Chopping onions can be a frustrating thing because they trigger tears but did you know that there’s a way to minimize the tears? No? Then keep reading because this article contains great tips that can help when next you have to slice onions.
Cooking in a restaurant is not an easy feat. Most people think it is a fancy task but according to David Tanis, former chef of Chez Panisse and current City Kitchen columnist for the New York Times, it's mostly about chopping onions.
Given how much onion that will be, it is usually in the chef’s best interest to learn and get good at it. Cutting onions is recognized as a central and unavoidable task. According to chef Ignacio Mattos, “no onions, no food.”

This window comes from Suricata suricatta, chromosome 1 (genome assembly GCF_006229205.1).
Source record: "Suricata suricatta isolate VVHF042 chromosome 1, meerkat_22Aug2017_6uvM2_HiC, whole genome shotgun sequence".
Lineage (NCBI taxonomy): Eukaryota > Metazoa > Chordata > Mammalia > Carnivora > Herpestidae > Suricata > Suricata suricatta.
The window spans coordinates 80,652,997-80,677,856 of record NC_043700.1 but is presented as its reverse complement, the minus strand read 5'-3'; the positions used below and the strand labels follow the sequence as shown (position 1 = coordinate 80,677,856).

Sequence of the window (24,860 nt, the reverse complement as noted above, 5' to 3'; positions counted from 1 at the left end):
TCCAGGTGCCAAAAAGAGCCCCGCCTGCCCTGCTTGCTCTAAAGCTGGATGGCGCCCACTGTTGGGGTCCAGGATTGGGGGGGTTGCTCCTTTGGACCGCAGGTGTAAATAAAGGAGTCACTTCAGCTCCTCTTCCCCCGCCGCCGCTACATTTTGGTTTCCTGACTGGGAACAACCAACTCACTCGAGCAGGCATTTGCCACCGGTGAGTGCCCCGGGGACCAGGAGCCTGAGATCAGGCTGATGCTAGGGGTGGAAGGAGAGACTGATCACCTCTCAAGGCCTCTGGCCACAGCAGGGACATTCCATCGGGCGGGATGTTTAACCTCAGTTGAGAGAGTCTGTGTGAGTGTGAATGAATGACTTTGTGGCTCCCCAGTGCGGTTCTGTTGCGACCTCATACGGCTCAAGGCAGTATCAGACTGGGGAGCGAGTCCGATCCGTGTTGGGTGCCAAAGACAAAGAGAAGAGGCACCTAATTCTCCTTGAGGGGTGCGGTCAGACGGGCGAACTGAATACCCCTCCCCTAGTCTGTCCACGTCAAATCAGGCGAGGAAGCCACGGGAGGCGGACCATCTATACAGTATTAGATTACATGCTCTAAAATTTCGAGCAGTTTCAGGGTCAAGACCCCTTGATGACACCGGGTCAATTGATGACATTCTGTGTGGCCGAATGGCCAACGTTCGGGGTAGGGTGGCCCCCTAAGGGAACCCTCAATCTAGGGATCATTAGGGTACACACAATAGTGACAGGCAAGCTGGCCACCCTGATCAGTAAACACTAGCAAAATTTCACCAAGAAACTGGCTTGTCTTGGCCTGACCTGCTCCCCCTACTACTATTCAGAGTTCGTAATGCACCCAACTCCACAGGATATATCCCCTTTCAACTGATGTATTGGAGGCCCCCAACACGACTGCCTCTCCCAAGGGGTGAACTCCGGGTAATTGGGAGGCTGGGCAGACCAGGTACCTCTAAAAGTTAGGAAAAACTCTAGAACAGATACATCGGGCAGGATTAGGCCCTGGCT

Mattos and Tanis have compared two styles of cutting an onion. One is the traditional method and the other is a new style that culminated from the two experts.
The traditional method requires you to cut the onion in half before making several vertical and horizontal cuts with the root intact. Note that you need to hold the pieces together until the dice are ready to be released.
For the style Mattos and Tanis often use, you get rid of the root first then slice along the grain and push the slices down while cutting at a 45-degree angle. It leads to a fine dice but for those who may have issues replicating that, here are a few rules to be conscious of when cutting onions.